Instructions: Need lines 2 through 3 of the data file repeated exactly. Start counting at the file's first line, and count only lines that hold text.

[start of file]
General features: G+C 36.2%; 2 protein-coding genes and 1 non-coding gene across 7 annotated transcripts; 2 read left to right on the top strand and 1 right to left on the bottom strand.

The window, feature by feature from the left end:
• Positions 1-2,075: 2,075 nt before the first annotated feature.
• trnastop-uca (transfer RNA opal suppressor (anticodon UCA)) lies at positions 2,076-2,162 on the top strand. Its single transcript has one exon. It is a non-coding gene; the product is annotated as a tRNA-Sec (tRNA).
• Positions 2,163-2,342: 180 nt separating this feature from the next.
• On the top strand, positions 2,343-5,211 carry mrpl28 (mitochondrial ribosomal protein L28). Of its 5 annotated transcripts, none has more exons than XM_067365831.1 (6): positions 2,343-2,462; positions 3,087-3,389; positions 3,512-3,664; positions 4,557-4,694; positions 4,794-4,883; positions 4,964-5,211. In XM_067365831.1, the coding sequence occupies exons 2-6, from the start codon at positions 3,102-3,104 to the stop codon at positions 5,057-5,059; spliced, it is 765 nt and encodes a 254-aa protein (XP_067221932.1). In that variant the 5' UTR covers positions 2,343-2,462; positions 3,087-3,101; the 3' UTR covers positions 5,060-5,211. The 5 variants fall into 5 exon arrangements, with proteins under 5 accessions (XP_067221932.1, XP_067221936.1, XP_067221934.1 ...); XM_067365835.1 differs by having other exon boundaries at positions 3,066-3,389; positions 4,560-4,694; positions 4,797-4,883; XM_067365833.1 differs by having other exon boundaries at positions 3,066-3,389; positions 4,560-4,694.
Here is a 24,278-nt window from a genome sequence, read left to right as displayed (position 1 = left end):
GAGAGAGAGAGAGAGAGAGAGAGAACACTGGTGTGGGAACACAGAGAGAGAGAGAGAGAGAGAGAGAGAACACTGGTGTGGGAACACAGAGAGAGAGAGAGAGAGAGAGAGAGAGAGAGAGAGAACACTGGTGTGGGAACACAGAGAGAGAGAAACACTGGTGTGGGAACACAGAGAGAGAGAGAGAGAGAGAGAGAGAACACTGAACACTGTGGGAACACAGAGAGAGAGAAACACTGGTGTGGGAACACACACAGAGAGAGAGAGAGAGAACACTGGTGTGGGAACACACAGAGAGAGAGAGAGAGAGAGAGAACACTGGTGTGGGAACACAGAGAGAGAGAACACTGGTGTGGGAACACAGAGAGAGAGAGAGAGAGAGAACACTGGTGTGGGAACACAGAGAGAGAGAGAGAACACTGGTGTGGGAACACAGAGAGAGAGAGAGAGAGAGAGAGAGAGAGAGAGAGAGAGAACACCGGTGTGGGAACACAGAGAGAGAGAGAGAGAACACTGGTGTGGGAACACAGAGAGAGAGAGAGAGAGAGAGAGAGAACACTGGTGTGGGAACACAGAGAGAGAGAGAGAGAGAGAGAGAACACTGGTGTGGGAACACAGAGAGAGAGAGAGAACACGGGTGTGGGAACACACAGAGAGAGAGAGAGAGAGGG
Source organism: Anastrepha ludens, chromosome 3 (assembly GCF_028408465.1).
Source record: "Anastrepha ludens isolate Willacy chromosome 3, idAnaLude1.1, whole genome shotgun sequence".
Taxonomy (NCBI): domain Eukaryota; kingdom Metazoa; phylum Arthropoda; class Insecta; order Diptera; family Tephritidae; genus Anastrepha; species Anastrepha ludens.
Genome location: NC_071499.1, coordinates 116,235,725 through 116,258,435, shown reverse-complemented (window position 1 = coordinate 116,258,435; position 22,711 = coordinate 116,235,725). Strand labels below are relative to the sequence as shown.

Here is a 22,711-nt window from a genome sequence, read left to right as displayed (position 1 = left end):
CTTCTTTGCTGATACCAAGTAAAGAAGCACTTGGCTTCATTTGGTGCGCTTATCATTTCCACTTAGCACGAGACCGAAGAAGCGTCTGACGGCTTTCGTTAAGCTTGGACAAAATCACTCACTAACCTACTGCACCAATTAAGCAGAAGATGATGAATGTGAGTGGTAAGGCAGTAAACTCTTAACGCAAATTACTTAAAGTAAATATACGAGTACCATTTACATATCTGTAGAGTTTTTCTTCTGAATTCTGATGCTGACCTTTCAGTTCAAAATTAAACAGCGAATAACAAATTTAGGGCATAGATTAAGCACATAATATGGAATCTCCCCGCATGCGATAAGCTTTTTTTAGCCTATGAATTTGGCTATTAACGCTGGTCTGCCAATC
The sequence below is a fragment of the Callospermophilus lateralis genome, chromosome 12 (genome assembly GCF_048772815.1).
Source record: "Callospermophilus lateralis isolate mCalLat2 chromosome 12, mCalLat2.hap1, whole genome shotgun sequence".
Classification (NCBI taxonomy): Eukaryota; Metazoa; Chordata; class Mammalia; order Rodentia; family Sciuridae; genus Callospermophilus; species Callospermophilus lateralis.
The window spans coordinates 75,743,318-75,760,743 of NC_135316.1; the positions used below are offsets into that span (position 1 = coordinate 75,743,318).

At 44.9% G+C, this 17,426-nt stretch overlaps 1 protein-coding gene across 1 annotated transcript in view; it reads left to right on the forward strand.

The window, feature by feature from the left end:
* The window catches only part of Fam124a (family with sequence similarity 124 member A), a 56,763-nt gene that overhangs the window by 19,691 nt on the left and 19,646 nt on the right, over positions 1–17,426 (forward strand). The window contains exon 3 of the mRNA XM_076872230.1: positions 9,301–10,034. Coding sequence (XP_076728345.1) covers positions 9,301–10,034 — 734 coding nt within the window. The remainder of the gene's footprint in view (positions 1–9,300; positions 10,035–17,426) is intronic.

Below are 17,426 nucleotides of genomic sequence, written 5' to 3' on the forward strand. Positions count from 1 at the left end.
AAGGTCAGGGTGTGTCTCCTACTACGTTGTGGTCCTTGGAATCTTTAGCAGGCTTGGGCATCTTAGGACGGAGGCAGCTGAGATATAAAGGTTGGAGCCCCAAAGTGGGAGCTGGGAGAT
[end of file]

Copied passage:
The window, feature by feature from the left end:
• Positions 1-2,075: 2,075 nt before the first annotated feature.